Mid­sum­mer trends from Europe

Hamp­ton Court Flower Show has ex­hibits of par­tic­u­lar in­ter­est to SA

Weekend Argus (Saturday Edition) - - LIFE -

KIRSTEN­BOSCH’S par­tic­i­pa­tion at Lon­don’s Chelsea Flower Show – 38 ex­hibits win­ning 33 gold medals – has pro­vided a di­rect in­ter­est for South Africans for decades. But for all of Chelsea’s pres­tige, the largest flower show in the world takes place at Hamp­ton Court Palace ev­ery July.

Much younger than Chelsea, the Royal Hor­ti­cul­tural So­ci­ety’s Hamp­ton Court Palace Flower Show was es­tab­lished in 1990, and takes place in 34 acres of gar­den sur­round­ing one of Bri­tain’s most fa­mous palaces. Sit­u­ated 20km south-west of Lon­don, this ma­jor mid­sum­mer gar­den­ing event in­cludes 34 gar­dens, 600 ex­hibitors and a spec­ta­cle of flow­er­ing roses.

Of par­tic­u­lar in­ter­est to South African gar­den­ers is the fact the Hamp­ton flower show fo­cuses on en­vi­ron­men­tal is­sues, out­door pa­tio gar­dens, de­signs by young land­scap­ers, school food gar­dens and grow­ing your own food. In 1998, a gold medal award-win­ning food gar­den cre­ated by the Ley­hill Open Prison at Hamp­ton Court Palace in­ter­est­ingly pro­vided the ba­sis for the film Green­fin­gers (2001), star­ring Dame Helen Mir­ren.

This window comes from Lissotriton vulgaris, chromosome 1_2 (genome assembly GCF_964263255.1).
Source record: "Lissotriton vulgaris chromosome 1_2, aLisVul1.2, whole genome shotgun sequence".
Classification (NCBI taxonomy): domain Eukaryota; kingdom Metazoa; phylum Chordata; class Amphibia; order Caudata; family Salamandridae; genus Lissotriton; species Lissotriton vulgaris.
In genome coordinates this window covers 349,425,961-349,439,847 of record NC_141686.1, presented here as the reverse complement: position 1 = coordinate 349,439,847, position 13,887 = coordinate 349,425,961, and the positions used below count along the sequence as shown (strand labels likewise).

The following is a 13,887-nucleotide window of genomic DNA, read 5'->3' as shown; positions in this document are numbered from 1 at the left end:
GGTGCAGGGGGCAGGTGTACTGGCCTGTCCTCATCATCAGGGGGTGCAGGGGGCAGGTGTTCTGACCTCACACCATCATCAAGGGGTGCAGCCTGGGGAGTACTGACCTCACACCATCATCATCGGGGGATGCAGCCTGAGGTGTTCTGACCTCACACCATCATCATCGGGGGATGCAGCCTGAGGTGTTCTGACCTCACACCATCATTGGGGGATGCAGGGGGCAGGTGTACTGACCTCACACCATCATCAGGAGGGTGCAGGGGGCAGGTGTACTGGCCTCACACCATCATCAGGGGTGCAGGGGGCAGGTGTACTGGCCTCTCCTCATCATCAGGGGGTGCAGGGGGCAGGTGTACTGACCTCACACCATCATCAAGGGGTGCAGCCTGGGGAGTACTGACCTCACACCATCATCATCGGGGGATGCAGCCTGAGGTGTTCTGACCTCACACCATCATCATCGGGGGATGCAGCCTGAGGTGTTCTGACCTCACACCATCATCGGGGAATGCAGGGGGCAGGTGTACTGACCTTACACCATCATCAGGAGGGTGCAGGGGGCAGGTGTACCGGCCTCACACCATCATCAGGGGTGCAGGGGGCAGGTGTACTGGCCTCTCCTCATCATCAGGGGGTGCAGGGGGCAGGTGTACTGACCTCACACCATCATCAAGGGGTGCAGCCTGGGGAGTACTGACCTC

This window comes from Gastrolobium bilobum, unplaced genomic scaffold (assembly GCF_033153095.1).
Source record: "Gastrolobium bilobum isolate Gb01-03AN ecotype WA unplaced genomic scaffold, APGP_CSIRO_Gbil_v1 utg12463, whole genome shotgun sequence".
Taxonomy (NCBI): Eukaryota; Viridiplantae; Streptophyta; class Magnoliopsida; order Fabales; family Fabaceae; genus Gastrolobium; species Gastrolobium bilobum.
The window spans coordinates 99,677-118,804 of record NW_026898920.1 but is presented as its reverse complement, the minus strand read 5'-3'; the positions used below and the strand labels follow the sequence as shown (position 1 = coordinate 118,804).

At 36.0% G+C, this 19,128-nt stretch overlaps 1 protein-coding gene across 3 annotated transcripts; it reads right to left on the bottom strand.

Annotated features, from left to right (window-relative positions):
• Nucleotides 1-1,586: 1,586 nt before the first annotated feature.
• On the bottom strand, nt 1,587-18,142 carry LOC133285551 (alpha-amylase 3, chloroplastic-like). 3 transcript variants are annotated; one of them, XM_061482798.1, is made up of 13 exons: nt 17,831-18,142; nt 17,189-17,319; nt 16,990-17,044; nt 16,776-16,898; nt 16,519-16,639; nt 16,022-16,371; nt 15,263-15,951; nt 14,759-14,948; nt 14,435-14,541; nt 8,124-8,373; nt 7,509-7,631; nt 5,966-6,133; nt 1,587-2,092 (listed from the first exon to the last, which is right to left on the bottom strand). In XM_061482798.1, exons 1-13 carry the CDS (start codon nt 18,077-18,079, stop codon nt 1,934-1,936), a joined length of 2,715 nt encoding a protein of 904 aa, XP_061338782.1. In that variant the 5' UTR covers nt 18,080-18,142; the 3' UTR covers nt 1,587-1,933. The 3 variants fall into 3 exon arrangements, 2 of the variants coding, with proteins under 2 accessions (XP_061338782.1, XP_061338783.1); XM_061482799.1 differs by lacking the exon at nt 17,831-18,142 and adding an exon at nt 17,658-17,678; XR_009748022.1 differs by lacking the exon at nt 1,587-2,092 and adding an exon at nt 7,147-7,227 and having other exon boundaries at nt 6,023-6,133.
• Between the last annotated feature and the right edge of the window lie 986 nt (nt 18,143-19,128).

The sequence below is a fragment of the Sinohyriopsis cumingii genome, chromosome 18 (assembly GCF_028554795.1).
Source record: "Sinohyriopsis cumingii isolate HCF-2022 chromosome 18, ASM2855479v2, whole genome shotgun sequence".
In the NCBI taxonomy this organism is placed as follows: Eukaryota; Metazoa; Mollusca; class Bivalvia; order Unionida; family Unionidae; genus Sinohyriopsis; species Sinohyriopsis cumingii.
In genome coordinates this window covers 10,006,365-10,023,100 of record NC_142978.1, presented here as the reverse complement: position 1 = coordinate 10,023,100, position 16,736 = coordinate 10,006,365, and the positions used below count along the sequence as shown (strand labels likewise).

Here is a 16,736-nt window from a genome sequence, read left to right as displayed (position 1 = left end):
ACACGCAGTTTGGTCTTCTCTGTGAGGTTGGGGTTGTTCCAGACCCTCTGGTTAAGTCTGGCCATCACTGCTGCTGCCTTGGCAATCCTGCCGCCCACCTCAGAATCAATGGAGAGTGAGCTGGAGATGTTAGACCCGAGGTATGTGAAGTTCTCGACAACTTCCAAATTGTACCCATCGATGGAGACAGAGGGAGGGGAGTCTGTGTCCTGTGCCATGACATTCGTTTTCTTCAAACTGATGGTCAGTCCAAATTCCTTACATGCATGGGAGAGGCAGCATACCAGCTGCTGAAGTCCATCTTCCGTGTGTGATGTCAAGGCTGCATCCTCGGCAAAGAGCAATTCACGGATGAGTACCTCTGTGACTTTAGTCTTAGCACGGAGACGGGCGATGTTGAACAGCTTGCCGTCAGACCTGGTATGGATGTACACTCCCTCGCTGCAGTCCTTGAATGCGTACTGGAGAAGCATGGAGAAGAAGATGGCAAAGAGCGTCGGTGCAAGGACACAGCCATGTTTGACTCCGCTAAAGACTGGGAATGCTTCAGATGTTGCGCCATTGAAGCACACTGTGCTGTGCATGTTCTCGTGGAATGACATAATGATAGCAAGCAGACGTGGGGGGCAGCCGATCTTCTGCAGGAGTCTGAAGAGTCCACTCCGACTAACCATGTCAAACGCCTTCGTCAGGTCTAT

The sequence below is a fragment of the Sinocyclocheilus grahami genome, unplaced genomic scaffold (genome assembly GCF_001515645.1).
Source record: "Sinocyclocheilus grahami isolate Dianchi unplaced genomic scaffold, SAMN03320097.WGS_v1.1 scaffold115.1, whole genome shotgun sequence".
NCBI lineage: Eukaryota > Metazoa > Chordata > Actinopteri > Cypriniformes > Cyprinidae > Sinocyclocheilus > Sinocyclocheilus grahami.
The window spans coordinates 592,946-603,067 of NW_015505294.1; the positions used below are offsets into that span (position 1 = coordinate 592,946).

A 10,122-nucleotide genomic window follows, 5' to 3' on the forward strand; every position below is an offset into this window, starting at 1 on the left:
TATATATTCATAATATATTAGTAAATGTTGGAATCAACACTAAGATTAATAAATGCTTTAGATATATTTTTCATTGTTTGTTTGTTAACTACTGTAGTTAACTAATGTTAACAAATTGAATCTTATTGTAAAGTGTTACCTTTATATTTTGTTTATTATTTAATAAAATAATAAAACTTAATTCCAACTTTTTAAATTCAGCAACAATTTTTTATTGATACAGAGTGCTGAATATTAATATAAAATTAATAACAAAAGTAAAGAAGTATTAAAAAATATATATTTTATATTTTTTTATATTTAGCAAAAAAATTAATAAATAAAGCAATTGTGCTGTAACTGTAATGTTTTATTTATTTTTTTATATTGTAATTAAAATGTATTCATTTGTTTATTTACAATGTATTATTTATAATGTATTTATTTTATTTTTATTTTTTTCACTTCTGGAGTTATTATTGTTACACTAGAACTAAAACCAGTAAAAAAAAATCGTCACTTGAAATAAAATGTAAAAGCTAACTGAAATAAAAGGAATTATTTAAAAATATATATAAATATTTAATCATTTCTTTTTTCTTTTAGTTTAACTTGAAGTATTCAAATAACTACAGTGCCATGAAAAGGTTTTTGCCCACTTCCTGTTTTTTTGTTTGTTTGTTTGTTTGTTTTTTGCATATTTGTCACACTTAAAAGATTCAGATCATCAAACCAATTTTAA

In­ter­na­tion­ally ac­claimed wildlife ex­hibits were to be seen at last week’s show. The Eden Pro­ject cre­ated a mas­sive but­ter­fly dome that fea­tured a mag­nif­i­cent ar­ray of beau­ti­ful trop­i­cal but­ter­flies, and an en­tire Bee Gar­den mar­quee pro­vided demon­stra­tions and ad­vice on gar­den­ing for bees and bee­keep­ing.

The gloomy re­ces­sion in Bri­tain re­mains a back­drop to all gar­den shows, and celebrity cus­tomised hen­houses were auc­tioned for char­ity at the show.

The large grounds at Hamp­ton Court Palace of­fer young de­sign­ers a plat­form for ex­per­i­ment­ing. A con­cep­tual gar­den cat­e­gory with the theme of “the chang­ing en­vi­ron­ment” drew a huge amount of me­dia at­ten­tion, and suc­ceeded in ruf­fling the feath­ers of many tra­di­tion­al­ists. Young de­sign­ers in­cluded a range of old fridges in one gar­den, and a gi­ant grass claw goug­ing the earth in an­other. Sev­eral ex­hibits were stylishly black­ened vi­sions of burnt-out forests – com­plete with 2m artis­tic flames and tomb­stones ded­i­cated to na­ture de­stroyed.

Among the 34 large gar­dens cre­ated by land­scape de­sign­ers for this year’s Hamp­ton Court Palace Flower Show were a num­ber of trends rel­e­vant to lo­cal gar­den­ers:

Multi-cul­tural gar­den­ing: Se­cluded, so­cia­ble pa­tio spa­ces are now be­ing de­signed to cel­e­brate and mir­ror the di­verse and dy­namic cul­tural make-up of mod­ern so­ci­ety. The vi­brant colour of walls and floor sur­faces, to­gether with sculp­tures and plants from across the world, re­flect dif­fer­ent cul­tures and hor­ti­cul­tural tra­di­tions – all in one gar­den.